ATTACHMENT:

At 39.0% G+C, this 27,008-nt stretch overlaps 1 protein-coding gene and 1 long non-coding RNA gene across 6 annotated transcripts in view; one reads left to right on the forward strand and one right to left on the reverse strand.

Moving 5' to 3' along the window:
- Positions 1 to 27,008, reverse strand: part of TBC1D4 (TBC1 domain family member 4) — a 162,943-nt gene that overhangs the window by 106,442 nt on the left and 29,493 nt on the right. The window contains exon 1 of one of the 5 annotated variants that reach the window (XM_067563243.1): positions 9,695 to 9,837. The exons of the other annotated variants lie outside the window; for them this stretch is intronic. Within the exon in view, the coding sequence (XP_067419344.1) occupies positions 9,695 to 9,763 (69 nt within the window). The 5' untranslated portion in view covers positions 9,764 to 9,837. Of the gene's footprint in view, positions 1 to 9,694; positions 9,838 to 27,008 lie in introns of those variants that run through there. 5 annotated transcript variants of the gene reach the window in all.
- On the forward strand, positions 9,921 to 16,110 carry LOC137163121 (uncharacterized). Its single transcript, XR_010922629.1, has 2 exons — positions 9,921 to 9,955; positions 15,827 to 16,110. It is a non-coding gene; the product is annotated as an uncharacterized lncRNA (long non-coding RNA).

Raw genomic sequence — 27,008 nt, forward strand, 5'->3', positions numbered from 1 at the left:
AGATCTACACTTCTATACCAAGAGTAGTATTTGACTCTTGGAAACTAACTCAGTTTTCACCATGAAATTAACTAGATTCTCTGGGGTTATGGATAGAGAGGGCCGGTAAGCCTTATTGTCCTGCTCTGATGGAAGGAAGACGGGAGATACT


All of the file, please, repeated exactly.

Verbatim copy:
At 39.0% G+C, this 27,008-nt stretch overlaps 1 protein-coding gene and 1 long non-coding RNA gene across 6 annotated transcripts in view; one reads left to right on the forward strand and one right to left on the reverse strand.

Moving 5' to 3' along the window:
- Positions 1 to 27,008, reverse strand: part of TBC1D4 (TBC1 domain family member 4) — a 162,943-nt gene that overhangs the window by 106,442 nt on the left and 29,493 nt on the right. The window contains exon 1 of one of the 5 annotated variants that reach the window (XM_067563243.1): positions 9,695 to 9,837. The exons of the other annotated variants lie outside the window; for them this stretch is intronic. Within the exon in view, the coding sequence (XP_067419344.1) occupies positions 9,695 to 9,763 (69 nt within the window). The 5' untranslated portion in view covers positions 9,764 to 9,837. Of the gene's footprint in view, positions 1 to 9,694; positions 9,838 to 27,008 lie in introns of those variants that run through there. 5 annotated transcript variants of the gene reach the window in all.
- On the forward strand, positions 9,921 to 16,110 carry LOC137163121 (uncharacterized). Its single transcript, XR_010922629.1, has 2 exons — positions 9,921 to 9,955; positions 15,827 to 16,110. It is a non-coding gene; the product is annotated as an uncharacterized lncRNA (long non-coding RNA).

Raw genomic sequence — 27,008 nt, forward strand, 5'->3', positions numbered from 1 at the left:
AGATCTACACTTCTATACCAAGAGTAGTATTTGACTCTTGGAAACTAACTCAGTTTTCACCATGAAATTAACTAGATTCTCTGGGGTTATGGATAGAGAGGGCCGGTAAGCCTTATTGTCCTGCTCTGATGGAAGGAAGACGGGAGATACT